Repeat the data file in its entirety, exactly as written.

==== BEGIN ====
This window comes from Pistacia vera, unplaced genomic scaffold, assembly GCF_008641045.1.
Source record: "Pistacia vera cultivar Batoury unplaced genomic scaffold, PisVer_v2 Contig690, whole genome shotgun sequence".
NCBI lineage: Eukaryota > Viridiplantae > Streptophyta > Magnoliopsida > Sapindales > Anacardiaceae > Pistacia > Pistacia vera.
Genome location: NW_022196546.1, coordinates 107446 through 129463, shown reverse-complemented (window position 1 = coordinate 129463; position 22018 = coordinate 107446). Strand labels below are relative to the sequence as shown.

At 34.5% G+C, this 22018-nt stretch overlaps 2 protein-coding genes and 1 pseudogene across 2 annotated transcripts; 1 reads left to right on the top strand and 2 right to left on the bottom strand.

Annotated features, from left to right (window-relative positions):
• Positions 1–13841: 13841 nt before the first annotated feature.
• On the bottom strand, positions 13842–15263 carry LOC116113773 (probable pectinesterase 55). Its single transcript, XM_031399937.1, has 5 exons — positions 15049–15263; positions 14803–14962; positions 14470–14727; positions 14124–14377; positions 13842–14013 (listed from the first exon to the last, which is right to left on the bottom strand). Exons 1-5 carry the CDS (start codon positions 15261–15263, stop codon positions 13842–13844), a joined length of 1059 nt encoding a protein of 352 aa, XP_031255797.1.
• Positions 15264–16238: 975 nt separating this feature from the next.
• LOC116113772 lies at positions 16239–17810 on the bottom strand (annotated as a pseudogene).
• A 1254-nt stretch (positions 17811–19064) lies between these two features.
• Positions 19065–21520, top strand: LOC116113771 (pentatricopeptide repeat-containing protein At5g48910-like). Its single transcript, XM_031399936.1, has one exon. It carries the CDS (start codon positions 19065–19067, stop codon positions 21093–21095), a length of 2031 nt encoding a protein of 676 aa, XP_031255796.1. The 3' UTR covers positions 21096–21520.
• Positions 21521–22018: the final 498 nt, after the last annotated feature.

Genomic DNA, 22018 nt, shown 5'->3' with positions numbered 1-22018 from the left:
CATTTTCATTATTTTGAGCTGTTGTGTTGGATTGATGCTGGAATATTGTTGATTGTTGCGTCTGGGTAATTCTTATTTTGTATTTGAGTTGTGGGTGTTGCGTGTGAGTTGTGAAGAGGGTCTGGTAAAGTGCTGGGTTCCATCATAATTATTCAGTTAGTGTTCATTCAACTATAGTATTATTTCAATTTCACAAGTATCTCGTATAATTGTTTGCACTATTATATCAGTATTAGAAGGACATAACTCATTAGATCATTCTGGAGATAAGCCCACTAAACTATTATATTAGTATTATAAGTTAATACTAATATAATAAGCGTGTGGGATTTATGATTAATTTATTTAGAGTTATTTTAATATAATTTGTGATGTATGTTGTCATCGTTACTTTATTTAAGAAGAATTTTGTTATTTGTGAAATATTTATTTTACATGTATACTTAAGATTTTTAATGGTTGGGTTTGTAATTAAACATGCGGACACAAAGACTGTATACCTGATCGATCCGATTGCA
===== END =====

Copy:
This window comes from Pistacia vera, unplaced genomic scaffold, assembly GCF_008641045.1.
Source record: "Pistacia vera cultivar Batoury unplaced genomic scaffold, PisVer_v2 Contig690, whole genome shotgun sequence".
NCBI lineage: Eukaryota > Viridiplantae > Streptophyta > Magnoliopsida > Sapindales > Anacardiaceae > Pistacia > Pistacia vera.
Genome location: NW_022196546.1, coordinates 107446 through 129463, shown reverse-complemented (window position 1 = coordinate 129463; position 22018 = coordinate 107446). Strand labels below are relative to the sequence as shown.

At 34.5% G+C, this 22018-nt stretch overlaps 2 protein-coding genes and 1 pseudogene across 2 annotated transcripts; 1 reads left to right on the top strand and 2 right to left on the bottom strand.

Annotated features, from left to right (window-relative positions):
• Positions 1–13841: 13841 nt before the first annotated feature.
• On the bottom strand, positions 13842–15263 carry LOC116113773 (probable pectinesterase 55). Its single transcript, XM_031399937.1, has 5 exons — positions 15049–15263; positions 14803–14962; positions 14470–14727; positions 14124–14377; positions 13842–14013 (listed from the first exon to the last, which is right to left on the bottom strand). Exons 1-5 carry the CDS (start codon positions 15261–15263, stop codon positions 13842–13844), a joined length of 1059 nt encoding a protein of 352 aa, XP_031255797.1.
• Positions 15264–16238: 975 nt separating this feature from the next.
• LOC116113772 lies at positions 16239–17810 on the bottom strand (annotated as a pseudogene).
• A 1254-nt stretch (positions 17811–19064) lies between these two features.
• Positions 19065–21520, top strand: LOC116113771 (pentatricopeptide repeat-containing protein At5g48910-like). Its single transcript, XM_031399936.1, has one exon. It carries the CDS (start codon positions 19065–19067, stop codon positions 21093–21095), a length of 2031 nt encoding a protein of 676 aa, XP_031255796.1. The 3' UTR covers positions 21096–21520.
• Positions 21521–22018: the final 498 nt, after the last annotated feature.

Genomic DNA, 22018 nt, shown 5'->3' with positions numbered 1-22018 from the left:
CATTTTCATTATTTTGAGCTGTTGTGTTGGATTGATGCTGGAATATTGTTGATTGTTGCGTCTGGGTAATTCTTATTTTGTATTTGAGTTGTGGGTGTTGCGTGTGAGTTGTGAAGAGGGTCTGGTAAAGTGCTGGGTTCCATCATAATTATTCAGTTAGTGTTCATTCAACTATAGTATTATTTCAATTTCACAAGTATCTCGTATAATTGTTTGCACTATTATATCAGTATTAGAAGGACATAACTCATTAGATCATTCTGGAGATAAGCCCACTAAACTATTATATTAGTATTATAAGTTAATACTAATATAATAAGCGTGTGGGATTTATGATTAATTTATTTAGAGTTATTTTAATATAATTTGTGATGTATGTTGTCATCGTTACTTTATTTAAGAAGAATTTTGTTATTTGTGAAATATTTATTTTACATGTATACTTAAGATTTTTAATGGTTGGGTTTGTAATTAAACATGCGGACACAAAGACTGTATACCTGATCGATCCGATTGCA